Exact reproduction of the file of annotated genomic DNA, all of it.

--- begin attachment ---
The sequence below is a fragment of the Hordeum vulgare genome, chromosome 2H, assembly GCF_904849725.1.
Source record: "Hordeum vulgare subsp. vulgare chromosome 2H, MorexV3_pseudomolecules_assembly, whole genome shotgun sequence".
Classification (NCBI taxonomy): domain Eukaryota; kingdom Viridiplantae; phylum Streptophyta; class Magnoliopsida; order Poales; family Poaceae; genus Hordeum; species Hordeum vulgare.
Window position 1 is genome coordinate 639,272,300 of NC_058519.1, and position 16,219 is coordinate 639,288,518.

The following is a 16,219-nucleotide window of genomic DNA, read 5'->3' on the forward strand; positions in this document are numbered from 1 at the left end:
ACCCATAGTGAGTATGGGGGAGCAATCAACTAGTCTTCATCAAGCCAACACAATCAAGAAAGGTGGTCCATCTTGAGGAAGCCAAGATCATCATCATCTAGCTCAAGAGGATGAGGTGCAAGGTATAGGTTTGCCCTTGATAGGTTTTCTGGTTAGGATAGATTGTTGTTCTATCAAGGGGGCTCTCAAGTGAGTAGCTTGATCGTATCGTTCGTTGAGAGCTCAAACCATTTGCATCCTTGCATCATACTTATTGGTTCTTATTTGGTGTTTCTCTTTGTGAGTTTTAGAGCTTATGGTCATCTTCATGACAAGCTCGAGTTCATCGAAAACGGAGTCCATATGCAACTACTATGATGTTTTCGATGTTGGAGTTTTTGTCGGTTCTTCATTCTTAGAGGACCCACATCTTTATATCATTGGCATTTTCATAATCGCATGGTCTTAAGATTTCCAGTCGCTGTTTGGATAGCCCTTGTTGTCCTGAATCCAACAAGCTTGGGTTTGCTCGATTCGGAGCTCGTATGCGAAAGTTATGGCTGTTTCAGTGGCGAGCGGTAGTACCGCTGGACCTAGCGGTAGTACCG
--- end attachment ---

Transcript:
The sequence below is a fragment of the Hordeum vulgare genome, chromosome 2H, assembly GCF_904849725.1.
Source record: "Hordeum vulgare subsp. vulgare chromosome 2H, MorexV3_pseudomolecules_assembly, whole genome shotgun sequence".
Classification (NCBI taxonomy): domain Eukaryota; kingdom Viridiplantae; phylum Streptophyta; class Magnoliopsida; order Poales; family Poaceae; genus Hordeum; species Hordeum vulgare.
Window position 1 is genome coordinate 639,272,300 of NC_058519.1, and position 16,219 is coordinate 639,288,518.

The following is a 16,219-nucleotide window of genomic DNA, read 5'->3' on the forward strand; positions in this document are numbered from 1 at the left end:
ACCCATAGTGAGTATGGGGGAGCAATCAACTAGTCTTCATCAAGCCAACACAATCAAGAAAGGTGGTCCATCTTGAGGAAGCCAAGATCATCATCATCTAGCTCAAGAGGATGAGGTGCAAGGTATAGGTTTGCCCTTGATAGGTTTTCTGGTTAGGATAGATTGTTGTTCTATCAAGGGGGCTCTCAAGTGAGTAGCTTGATCGTATCGTTCGTTGAGAGCTCAAACCATTTGCATCCTTGCATCATACTTATTGGTTCTTATTTGGTGTTTCTCTTTGTGAGTTTTAGAGCTTATGGTCATCTTCATGACAAGCTCGAGTTCATCGAAAACGGAGTCCATATGCAACTACTATGATGTTTTCGATGTTGGAGTTTTTGTCGGTTCTTCATTCTTAGAGGACCCACATCTTTATATCATTGGCATTTTCATAATCGCATGGTCTTAAGATTTCCAGTCGCTGTTTGGATAGCCCTTGTTGTCCTGAATCCAACAAGCTTGGGTTTGCTCGATTCGGAGCTCGTATGCGAAAGTTATGGCTGTTTCAGTGGCGAGCGGTAGTACCGCTGGACCTAGCGGTAGTACCG